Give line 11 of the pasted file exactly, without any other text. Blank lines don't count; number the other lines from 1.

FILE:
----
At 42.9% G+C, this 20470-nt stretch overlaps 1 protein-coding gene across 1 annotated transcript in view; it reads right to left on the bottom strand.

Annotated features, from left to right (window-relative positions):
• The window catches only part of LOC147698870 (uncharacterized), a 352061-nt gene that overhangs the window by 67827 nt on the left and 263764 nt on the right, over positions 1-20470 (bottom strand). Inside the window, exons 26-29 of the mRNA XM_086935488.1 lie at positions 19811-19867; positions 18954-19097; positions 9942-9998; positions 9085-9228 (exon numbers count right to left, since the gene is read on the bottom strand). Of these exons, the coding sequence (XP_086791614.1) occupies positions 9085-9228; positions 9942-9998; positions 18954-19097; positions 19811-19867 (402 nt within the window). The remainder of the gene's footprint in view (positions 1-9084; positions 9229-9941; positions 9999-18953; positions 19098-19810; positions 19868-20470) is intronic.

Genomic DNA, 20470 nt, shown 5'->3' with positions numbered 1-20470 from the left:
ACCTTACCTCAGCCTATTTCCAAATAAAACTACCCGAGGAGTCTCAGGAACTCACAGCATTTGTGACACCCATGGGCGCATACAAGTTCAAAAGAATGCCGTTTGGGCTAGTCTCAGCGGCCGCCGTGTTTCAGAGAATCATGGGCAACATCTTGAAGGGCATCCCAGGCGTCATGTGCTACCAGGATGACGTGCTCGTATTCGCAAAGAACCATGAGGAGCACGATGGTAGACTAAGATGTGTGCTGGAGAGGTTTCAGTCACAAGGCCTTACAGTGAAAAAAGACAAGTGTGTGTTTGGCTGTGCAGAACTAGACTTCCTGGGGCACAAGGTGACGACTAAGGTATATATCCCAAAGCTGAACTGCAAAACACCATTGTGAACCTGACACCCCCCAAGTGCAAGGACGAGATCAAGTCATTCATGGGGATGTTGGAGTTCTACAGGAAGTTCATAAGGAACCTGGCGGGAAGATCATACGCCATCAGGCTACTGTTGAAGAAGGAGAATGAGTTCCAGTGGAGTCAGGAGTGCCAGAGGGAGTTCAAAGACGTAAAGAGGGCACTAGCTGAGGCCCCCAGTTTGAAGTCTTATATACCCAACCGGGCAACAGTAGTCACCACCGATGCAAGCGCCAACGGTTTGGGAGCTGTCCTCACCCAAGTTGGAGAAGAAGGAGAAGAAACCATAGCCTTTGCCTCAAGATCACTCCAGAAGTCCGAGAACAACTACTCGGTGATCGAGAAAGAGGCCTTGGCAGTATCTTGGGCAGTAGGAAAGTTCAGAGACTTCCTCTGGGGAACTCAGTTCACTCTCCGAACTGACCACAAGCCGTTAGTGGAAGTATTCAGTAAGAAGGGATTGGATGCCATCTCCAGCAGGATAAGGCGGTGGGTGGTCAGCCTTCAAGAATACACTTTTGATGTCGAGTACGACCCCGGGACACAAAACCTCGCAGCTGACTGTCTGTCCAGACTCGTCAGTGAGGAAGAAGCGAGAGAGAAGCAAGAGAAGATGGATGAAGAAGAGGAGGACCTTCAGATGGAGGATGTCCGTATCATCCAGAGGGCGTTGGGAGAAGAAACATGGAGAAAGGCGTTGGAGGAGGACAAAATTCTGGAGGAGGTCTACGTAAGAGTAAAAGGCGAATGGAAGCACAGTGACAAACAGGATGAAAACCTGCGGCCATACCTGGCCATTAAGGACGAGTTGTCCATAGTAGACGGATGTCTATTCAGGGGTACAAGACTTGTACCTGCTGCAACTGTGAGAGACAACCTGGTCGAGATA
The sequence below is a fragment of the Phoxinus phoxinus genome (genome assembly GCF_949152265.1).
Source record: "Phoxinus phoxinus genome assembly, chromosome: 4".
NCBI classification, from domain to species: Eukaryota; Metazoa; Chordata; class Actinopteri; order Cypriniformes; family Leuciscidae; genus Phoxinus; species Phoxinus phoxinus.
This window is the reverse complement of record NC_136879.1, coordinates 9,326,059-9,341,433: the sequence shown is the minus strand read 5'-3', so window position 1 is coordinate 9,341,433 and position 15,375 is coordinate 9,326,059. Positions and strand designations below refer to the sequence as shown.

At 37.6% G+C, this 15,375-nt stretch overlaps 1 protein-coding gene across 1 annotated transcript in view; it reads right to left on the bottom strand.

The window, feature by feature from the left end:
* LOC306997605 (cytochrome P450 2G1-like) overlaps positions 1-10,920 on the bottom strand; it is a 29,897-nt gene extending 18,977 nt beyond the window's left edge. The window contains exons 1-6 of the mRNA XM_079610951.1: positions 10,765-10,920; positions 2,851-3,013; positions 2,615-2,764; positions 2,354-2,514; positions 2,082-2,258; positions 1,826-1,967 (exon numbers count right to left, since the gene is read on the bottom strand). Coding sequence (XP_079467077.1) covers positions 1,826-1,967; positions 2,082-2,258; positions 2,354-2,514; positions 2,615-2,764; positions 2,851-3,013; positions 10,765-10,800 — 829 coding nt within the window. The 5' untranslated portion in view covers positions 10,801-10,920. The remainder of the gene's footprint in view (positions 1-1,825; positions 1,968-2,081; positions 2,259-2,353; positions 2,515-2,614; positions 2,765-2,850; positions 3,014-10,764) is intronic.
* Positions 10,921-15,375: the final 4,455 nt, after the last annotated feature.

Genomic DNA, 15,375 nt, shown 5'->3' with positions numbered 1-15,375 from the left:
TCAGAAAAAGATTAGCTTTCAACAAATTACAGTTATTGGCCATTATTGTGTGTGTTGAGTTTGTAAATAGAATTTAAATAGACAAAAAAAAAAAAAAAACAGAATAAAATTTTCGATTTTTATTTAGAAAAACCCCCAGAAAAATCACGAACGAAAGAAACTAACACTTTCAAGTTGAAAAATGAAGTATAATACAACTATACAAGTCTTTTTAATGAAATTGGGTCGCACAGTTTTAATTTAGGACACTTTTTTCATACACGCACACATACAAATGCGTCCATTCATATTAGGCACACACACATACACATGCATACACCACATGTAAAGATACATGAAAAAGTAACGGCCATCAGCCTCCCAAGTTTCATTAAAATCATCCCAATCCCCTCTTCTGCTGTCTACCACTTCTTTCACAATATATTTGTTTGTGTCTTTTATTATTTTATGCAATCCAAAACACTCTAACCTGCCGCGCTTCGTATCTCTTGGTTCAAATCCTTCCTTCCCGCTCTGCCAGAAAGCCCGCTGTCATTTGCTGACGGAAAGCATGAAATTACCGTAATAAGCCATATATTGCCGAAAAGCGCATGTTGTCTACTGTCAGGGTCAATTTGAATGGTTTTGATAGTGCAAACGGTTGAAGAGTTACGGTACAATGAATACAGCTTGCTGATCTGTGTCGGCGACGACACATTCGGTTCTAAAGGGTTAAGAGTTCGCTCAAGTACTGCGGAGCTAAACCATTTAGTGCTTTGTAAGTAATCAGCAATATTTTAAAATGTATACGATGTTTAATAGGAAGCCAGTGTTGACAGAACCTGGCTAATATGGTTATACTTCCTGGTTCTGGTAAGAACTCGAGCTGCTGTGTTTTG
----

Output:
The window, feature by feature from the left end: